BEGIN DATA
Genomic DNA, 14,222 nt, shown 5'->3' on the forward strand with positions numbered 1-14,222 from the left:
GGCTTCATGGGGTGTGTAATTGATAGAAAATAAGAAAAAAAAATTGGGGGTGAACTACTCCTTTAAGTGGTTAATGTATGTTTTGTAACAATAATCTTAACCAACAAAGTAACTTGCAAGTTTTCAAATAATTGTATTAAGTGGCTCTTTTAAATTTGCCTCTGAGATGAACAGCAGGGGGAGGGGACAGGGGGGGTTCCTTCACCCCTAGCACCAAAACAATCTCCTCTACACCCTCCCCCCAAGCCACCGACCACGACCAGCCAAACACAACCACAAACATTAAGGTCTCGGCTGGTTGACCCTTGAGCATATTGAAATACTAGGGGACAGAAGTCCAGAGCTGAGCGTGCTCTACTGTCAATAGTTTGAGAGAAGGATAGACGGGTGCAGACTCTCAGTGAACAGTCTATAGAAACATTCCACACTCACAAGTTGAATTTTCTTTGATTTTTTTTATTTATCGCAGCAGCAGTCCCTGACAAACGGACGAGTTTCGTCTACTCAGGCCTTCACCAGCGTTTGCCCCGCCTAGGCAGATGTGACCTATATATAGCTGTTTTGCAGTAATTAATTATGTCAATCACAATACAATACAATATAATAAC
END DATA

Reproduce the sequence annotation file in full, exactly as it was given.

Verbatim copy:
Genomic DNA, 14,222 nt, shown 5'->3' on the forward strand with positions numbered 1-14,222 from the left:
GGCTTCATGGGGTGTGTAATTGATAGAAAATAAGAAAAAAAAATTGGGGGTGAACTACTCCTTTAAGTGGTTAATGTATGTTTTGTAACAATAATCTTAACCAACAAAGTAACTTGCAAGTTTTCAAATAATTGTATTAAGTGGCTCTTTTAAATTTGCCTCTGAGATGAACAGCAGGGGGAGGGGACAGGGGGGGTTCCTTCACCCCTAGCACCAAAACAATCTCCTCTACACCCTCCCCCCAAGCCACCGACCACGACCAGCCAAACACAACCACAAACATTAAGGTCTCGGCTGGTTGACCCTTGAGCATATTGAAATACTAGGGGACAGAAGTCCAGAGCTGAGCGTGCTCTACTGTCAATAGTTTGAGAGAAGGATAGACGGGTGCAGACTCTCAGTGAACAGTCTATAGAAACATTCCACACTCACAAGTTGAATTTTCTTTGATTTTTTTTATTTATCGCAGCAGCAGTCCCTGACAAACGGACGAGTTTCGTCTACTCAGGCCTTCACCAGCGTTTGCCCCGCCTAGGCAGATGTGACCTATATATAGCTGTTTTGCAGTAATTAATTATGTCAATCACAATACAATACAATATAATAAC